Inside Track

Limerick hurling hero Nickie Quaid once made the Poc Fáda trek across Annaverna... on his mother's shoulders

Inside Track

Joe Carroll

Reporter:

Joe Carroll

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joebellurgan2014@yahoo.ie

Limerick hurling hero Nickie Quaid once made the Poc Fáda trek across Annaverna... on his mother's shoulders

Limerick hurling 'keeper Nickie Quaid. (Pic: Limerick Leader)

Pat Hartigan had retired from inter-county hurling when he scaled Annaverna, a contestant in the revived Poc Fáda na hÉireann. The year was 1981.

Having been off the calendar for a decade, the Poc Fáda had its second coming. It’s been on the go ever since.
A first-ever sponsor was on board. With Jim Whitty, who’d been instrumental in the setting up of the outstanding Cumann Péile na nÓg in the mid-1960s while based in Dundalk, to the fore, the Bank of Ireland provided financial backing.

Some things weren’t changed, however. An tAth Pól Mac Seain, ably assisted by his niece, Áine Thornton, and many - Damien Callan among them - who’d been there in the early 1960s when a group of youngsters were first to walk in Cuchulainn’s footsteps, hurleys and sliotars at the ready, remained at the helm.

Hartigan, and other well-known players who made up the starting line-up, would have been attracted by the prize - a trip to America with the All-Stars as well as custody of An Corn Setanta. He won it in convincing fashion, emulating another Limerickman, Vincent Godfrey, who had lifted the inaugural senior Poc Fáda, in 1961.

There was a major turn-up the following year. Back on the Cooleys to defend his title, Hartigan had to give way to Gerry Goodwin, who wouldn’t have been known in hurling circles beyond his native Tyrone. But the 1973 All-Ireland medal-winner regained the prize in 1983.

After that Ger Cunningham beat all-comers, winning the title seven years in succession. Runner-up to the big Corkman on several occasions was another goalie, Limerick’s Tommy Quaid.

There was rejoicing when the quiet, unassuming Quaid at last got the reward his perseverance and dedication deserved in 1991. Sadly, the Feohanagh clubman died tragically in a work accident before the decade was out.

There have been a number of multiple winners of this unique competition in the meantime, Michael O’Shaughnessy among them. O’Shaughnessy wore the Galway colours - and that should give a clue to where this story is going.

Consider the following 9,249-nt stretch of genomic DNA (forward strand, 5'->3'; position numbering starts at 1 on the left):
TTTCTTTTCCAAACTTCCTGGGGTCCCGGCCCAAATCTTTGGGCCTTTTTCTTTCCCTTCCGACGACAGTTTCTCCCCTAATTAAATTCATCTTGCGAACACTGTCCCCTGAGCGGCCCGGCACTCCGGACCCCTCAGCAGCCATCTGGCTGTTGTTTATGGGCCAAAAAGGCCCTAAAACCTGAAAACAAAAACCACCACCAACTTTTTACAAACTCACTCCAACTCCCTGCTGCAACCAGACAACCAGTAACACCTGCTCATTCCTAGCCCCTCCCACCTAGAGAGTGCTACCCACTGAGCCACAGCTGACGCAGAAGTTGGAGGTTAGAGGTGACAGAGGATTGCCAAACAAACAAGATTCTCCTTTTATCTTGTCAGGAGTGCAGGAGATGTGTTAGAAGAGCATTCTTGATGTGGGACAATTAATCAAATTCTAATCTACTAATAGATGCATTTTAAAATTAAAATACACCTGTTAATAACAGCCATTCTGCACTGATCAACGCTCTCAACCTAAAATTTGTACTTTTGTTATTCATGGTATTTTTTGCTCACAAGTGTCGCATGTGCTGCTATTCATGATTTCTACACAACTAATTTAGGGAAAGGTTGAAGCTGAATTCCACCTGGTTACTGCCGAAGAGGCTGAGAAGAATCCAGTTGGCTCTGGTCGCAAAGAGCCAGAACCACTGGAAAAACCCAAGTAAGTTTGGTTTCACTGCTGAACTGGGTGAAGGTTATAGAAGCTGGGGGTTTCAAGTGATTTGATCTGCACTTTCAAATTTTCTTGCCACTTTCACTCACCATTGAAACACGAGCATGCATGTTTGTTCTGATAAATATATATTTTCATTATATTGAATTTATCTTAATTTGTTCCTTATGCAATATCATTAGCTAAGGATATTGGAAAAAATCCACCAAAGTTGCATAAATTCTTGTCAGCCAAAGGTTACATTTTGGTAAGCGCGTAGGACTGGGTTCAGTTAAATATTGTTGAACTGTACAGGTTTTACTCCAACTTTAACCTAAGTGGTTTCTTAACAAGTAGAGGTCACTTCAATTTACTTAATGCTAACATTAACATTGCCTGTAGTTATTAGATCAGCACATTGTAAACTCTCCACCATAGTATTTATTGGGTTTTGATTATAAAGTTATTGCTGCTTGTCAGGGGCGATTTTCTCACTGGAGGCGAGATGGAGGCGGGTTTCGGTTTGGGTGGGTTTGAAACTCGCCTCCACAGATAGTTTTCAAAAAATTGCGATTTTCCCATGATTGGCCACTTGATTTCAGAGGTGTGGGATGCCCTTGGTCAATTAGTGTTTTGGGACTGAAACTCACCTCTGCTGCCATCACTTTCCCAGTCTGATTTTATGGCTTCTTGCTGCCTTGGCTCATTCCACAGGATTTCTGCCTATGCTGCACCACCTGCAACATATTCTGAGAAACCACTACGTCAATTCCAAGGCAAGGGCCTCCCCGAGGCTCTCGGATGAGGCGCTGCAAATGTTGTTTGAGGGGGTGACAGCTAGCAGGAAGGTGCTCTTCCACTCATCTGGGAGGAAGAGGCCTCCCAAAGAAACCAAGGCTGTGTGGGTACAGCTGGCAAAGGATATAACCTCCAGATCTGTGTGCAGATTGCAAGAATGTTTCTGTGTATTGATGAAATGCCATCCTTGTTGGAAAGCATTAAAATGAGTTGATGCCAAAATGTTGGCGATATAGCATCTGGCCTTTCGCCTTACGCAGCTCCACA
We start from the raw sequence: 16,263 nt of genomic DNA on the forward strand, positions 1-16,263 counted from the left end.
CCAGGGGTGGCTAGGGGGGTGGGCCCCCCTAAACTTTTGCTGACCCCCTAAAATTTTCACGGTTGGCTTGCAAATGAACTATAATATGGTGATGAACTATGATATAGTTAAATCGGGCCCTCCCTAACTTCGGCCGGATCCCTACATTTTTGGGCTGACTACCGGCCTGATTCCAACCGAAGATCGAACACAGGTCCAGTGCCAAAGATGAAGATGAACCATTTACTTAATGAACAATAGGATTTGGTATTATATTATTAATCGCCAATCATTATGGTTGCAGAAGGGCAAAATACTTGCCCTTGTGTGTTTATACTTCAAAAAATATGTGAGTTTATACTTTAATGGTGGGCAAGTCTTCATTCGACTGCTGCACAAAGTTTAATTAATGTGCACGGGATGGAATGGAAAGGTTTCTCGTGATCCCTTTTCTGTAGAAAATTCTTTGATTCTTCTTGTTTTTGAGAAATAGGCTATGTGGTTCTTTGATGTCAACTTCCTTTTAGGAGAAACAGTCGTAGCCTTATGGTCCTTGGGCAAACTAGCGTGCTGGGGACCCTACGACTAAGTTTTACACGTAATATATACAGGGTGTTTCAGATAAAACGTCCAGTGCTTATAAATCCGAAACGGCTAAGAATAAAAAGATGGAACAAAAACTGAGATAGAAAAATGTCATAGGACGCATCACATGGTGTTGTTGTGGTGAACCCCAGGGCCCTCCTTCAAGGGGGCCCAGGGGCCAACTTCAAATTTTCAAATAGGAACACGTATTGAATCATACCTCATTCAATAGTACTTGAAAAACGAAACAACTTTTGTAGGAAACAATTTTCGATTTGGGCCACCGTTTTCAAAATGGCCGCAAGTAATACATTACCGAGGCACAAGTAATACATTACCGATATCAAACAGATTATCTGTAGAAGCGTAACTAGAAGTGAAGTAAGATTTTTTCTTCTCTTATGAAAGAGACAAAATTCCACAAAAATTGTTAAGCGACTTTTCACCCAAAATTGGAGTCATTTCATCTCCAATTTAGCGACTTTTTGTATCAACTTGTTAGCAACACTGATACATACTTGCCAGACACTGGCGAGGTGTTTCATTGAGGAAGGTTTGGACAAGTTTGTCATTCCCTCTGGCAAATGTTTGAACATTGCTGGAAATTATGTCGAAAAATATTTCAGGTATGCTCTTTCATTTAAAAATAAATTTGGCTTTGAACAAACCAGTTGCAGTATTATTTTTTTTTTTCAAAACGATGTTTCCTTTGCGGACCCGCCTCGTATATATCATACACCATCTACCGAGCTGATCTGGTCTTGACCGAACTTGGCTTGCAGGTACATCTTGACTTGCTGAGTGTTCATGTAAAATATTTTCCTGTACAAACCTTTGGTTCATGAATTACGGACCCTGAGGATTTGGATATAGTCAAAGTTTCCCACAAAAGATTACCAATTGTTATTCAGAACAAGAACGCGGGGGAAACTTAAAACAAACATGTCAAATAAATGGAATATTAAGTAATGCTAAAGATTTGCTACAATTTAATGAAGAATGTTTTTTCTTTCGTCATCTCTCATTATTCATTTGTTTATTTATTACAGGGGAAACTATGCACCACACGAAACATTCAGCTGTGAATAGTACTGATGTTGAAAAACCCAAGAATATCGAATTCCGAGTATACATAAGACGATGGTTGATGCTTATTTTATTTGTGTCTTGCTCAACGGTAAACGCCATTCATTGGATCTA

Sunday brought Galway and Limerick hurlers together, but on much different terrain to the one over which those already mentioned competed. There was no danger of Joe Canning or Darragh O’Donovan falling into a ravine, or having to chase a sheep away before taking a strike - Croke Park was in pristine condition as two totally committed teams went in search of the game’s greatest prize.

It wasn’t the absorbing contest many were expecting to bring what had been a marvellous competition to a close; a total of 36 wides, twenty of them falling to Limerick, is a statistic that doesn’t sit comfortably with a game of this magnitude.

But what a finish it produced. Galway came to within a whisker of completing one of the great All-Ireland final comebacks, while Limerick grappled with the memory of 1994 before just doing enough to bring the MacCarthy Cup back Shannonside for the first time in 45 years.

Joe Canning, already on 10 points, set himself a near-impossible task in the game’s final phase. The free he shaped up to with just one point between the sides was from well beyond the halfway mark. It fell short, Limerick won possession and that was it.

And in goals for the winners? None other than Nickie Quaid. As recalled by Pat Harnett, a former Dundalk-based garda, Naomh Moninne hurling club stalwart and most important of all on a day like Sunday, a Limerickman, Nickie was a young child when his mother carried him shoulder-high over the Poc Fáda course as her husband plotted a winning route, 27 years ago.